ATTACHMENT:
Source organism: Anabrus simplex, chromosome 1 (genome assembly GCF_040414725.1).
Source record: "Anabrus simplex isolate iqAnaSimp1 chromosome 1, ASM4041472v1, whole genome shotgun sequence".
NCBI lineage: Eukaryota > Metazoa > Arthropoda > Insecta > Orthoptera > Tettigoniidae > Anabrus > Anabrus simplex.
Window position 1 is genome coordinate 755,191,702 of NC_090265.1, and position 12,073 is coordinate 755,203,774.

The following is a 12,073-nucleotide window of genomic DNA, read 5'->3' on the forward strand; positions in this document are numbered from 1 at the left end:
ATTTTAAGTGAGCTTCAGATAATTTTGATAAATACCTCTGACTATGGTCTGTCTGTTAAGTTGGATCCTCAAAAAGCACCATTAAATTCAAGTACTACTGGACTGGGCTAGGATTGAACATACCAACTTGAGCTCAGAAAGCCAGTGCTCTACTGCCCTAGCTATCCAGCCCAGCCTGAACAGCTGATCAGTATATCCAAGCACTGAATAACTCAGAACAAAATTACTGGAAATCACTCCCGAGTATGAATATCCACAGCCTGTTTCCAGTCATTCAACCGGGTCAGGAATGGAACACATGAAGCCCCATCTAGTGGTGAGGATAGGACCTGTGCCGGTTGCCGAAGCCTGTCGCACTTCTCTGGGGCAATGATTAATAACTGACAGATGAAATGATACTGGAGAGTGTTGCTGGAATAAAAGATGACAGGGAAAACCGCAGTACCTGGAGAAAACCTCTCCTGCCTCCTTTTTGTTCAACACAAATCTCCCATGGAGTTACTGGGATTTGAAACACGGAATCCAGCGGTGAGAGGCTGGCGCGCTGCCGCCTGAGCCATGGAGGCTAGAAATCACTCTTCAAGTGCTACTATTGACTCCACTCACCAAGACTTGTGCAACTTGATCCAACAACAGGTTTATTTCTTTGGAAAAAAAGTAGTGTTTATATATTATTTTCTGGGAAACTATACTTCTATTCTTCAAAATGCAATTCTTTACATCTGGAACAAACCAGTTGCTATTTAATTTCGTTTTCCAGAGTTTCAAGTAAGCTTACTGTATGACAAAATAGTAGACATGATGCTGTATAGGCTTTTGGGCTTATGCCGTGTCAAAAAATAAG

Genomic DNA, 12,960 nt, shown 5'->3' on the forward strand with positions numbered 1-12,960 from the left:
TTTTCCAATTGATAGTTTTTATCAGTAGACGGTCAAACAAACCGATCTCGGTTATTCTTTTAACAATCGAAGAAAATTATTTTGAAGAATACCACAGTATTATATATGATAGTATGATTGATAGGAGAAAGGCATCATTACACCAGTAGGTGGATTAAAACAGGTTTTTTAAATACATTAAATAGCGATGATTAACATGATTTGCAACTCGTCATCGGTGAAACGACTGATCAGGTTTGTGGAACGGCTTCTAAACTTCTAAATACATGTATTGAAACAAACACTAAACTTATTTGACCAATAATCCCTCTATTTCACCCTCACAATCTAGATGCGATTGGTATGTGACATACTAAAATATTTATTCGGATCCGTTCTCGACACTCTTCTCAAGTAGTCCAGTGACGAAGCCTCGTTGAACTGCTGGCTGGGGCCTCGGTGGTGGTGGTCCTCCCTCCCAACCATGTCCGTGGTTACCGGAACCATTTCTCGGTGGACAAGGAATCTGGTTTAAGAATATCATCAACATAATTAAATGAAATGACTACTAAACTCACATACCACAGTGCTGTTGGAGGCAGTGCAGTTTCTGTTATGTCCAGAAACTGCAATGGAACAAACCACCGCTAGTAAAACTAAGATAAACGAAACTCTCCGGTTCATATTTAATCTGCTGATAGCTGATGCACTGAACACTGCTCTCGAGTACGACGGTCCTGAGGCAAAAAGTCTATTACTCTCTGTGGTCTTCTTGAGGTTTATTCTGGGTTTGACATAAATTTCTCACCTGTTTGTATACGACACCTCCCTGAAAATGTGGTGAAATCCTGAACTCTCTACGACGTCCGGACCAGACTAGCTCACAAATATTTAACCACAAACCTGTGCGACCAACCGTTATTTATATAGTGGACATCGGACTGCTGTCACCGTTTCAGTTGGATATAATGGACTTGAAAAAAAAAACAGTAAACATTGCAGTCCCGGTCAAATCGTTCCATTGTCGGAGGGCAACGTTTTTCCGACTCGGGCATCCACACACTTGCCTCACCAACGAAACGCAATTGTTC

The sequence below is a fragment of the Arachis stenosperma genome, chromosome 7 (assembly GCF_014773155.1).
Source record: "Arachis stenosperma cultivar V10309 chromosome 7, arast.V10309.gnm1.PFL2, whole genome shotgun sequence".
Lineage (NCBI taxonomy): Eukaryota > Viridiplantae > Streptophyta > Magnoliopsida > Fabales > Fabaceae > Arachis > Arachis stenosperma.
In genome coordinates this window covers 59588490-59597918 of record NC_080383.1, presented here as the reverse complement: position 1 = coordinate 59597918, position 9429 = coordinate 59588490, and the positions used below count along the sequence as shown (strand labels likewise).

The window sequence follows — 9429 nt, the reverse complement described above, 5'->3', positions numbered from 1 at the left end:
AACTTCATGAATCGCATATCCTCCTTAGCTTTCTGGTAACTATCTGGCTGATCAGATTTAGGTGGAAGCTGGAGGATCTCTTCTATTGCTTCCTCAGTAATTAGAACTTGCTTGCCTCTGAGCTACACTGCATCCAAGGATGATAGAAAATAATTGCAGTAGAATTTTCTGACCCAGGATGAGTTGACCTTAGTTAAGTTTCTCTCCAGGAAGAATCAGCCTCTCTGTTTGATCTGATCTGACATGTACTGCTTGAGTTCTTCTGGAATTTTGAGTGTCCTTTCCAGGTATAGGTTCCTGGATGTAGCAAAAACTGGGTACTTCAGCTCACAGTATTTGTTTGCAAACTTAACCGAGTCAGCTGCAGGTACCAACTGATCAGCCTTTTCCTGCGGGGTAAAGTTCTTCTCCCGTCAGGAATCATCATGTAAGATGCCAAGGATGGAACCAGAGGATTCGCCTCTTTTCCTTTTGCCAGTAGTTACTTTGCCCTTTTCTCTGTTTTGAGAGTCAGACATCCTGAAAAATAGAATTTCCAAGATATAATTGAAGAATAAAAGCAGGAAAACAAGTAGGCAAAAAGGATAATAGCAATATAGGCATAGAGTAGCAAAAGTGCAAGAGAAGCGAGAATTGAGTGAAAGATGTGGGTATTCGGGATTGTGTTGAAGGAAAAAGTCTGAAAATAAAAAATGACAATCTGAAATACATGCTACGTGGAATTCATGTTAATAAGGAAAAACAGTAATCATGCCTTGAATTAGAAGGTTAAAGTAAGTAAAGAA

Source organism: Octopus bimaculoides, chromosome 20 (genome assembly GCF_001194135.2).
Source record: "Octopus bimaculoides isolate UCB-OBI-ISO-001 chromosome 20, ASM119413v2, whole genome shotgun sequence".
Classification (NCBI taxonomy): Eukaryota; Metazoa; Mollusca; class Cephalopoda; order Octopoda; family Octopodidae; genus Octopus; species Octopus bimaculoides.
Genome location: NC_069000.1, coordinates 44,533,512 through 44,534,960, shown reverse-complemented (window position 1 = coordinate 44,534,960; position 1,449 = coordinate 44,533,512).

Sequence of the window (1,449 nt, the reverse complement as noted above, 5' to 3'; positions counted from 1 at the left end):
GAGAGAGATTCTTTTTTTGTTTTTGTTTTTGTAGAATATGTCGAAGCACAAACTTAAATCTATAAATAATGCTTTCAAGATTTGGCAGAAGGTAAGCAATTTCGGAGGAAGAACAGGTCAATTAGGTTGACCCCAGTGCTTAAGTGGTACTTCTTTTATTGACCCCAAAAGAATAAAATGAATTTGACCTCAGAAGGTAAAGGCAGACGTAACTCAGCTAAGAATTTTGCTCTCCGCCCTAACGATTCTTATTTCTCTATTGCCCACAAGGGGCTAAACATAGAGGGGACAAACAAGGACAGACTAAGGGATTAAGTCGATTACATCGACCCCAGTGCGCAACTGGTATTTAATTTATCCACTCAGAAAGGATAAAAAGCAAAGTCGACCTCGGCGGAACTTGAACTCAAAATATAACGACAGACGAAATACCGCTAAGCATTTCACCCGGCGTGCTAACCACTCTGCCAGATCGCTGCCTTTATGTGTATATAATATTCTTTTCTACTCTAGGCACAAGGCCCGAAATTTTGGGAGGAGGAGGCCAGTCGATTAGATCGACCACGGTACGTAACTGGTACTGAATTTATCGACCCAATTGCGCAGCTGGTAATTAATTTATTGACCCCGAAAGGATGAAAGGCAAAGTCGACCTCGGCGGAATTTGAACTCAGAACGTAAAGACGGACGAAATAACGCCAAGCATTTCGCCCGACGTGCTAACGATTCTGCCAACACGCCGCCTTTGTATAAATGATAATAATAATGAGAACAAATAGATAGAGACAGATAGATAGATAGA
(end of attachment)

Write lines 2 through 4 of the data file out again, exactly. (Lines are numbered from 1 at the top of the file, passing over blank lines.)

Source record: "Anabrus simplex isolate iqAnaSimp1 chromosome 1, ASM4041472v1, whole genome shotgun sequence".
NCBI lineage: Eukaryota > Metazoa > Arthropoda > Insecta > Orthoptera > Tettigoniidae > Anabrus > Anabrus simplex.
Window position 1 is genome coordinate 755,191,702 of NC_090265.1, and position 12,073 is coordinate 755,203,774.